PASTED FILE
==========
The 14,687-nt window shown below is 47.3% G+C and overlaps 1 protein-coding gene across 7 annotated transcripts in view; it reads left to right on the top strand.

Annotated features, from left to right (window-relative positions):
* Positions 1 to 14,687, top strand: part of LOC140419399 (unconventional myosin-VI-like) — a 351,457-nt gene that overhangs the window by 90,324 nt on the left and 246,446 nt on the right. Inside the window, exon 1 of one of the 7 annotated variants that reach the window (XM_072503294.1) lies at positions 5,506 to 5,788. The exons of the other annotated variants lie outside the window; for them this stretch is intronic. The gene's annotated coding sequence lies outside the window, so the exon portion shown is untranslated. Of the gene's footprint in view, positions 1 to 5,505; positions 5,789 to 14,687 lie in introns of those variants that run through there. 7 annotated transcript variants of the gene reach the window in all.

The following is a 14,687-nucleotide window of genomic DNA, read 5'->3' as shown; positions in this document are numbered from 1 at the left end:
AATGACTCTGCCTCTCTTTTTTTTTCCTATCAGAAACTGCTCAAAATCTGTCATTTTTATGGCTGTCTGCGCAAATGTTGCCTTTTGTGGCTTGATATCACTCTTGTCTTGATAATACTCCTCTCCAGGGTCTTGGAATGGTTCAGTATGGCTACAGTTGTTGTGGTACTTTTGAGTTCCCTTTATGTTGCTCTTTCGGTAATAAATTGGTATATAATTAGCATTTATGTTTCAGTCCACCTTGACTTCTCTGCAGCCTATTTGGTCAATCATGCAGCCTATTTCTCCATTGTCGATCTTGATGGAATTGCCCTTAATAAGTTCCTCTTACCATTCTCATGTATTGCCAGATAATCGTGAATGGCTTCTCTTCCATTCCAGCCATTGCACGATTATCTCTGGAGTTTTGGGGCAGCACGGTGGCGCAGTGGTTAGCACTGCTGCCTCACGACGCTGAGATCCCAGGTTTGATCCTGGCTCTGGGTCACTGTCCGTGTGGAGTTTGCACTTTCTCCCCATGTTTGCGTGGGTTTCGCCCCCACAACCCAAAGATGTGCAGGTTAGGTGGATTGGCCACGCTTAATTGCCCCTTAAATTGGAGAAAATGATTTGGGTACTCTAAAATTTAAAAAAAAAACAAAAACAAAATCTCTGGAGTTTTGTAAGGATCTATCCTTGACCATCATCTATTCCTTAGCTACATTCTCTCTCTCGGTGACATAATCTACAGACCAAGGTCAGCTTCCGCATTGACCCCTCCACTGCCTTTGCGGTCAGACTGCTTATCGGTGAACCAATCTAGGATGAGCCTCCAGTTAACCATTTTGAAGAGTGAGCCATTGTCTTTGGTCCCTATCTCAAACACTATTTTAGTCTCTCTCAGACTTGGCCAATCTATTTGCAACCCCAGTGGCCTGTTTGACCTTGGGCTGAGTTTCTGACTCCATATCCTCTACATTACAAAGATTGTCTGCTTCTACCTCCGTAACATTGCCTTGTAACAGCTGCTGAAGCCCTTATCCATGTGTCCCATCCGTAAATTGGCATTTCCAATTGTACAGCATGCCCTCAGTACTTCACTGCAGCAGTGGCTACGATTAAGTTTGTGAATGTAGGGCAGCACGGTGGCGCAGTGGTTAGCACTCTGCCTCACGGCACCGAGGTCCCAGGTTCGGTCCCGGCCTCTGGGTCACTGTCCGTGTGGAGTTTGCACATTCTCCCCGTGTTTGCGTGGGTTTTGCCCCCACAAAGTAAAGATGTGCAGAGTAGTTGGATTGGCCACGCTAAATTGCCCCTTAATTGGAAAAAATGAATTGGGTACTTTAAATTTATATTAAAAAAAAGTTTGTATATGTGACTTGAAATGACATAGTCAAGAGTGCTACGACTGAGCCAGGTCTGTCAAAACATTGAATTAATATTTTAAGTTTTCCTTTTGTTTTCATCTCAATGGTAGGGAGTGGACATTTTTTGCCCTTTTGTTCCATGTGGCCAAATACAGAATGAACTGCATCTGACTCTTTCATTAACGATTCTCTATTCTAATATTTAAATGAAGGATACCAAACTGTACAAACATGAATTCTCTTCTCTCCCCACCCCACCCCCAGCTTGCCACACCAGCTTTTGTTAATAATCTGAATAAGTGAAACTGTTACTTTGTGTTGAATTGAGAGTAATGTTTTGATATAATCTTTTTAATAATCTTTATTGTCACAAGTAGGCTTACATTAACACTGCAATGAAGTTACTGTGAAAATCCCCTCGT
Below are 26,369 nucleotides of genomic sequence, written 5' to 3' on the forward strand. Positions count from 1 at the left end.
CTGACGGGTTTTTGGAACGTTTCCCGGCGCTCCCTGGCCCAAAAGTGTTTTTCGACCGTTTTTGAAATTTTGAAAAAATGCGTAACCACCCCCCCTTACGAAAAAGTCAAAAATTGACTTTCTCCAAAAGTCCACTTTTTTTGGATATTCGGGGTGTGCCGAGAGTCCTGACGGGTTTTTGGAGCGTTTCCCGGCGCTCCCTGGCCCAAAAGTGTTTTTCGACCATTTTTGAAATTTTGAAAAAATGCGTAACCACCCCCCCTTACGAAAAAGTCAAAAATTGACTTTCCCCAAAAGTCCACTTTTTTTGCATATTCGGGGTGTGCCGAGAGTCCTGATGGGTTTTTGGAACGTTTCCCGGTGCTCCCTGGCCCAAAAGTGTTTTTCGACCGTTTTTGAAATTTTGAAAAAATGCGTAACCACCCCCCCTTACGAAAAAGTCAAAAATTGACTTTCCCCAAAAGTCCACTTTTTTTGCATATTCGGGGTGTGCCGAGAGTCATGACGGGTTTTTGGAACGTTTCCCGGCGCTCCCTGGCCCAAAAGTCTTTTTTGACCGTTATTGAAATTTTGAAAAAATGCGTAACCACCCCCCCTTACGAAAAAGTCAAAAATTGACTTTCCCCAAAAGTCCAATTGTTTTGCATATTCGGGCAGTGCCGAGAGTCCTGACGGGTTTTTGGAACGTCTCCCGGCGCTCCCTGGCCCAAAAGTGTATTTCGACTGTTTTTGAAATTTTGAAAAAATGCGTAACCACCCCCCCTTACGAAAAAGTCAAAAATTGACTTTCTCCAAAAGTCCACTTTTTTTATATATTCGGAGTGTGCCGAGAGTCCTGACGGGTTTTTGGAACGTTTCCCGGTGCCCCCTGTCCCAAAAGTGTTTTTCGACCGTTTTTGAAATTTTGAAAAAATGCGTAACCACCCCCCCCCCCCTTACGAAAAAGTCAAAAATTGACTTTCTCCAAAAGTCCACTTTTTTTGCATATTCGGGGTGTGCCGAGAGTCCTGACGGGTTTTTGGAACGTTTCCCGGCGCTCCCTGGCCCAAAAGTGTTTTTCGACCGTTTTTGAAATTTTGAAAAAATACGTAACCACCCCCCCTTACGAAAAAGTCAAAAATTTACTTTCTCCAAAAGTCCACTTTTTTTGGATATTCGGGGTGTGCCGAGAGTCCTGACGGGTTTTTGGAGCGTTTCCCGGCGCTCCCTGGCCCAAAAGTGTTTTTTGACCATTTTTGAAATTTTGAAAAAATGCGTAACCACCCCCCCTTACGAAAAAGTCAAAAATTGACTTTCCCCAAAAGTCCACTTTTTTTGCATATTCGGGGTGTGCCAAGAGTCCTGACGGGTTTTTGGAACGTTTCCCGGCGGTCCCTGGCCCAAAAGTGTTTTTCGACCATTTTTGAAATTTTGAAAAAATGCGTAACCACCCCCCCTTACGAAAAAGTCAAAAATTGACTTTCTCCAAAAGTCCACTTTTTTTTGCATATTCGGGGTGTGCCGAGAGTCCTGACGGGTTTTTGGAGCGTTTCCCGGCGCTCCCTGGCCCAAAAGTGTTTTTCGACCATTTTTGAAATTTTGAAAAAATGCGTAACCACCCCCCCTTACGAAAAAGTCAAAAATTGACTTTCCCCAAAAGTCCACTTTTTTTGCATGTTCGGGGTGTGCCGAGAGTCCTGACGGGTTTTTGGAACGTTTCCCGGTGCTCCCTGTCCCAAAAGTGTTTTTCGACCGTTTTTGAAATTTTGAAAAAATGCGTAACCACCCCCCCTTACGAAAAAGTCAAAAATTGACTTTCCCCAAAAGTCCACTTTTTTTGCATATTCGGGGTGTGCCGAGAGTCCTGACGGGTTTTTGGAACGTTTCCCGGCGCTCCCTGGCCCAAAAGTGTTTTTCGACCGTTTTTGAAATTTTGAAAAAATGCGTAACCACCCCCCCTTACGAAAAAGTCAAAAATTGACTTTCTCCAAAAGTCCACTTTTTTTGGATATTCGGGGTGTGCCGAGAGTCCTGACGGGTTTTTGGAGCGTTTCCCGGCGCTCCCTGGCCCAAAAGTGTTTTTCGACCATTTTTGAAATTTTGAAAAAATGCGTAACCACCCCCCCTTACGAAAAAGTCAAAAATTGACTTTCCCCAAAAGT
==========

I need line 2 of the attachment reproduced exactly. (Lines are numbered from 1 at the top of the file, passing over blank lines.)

Annotated features, from left to right (window-relative positions):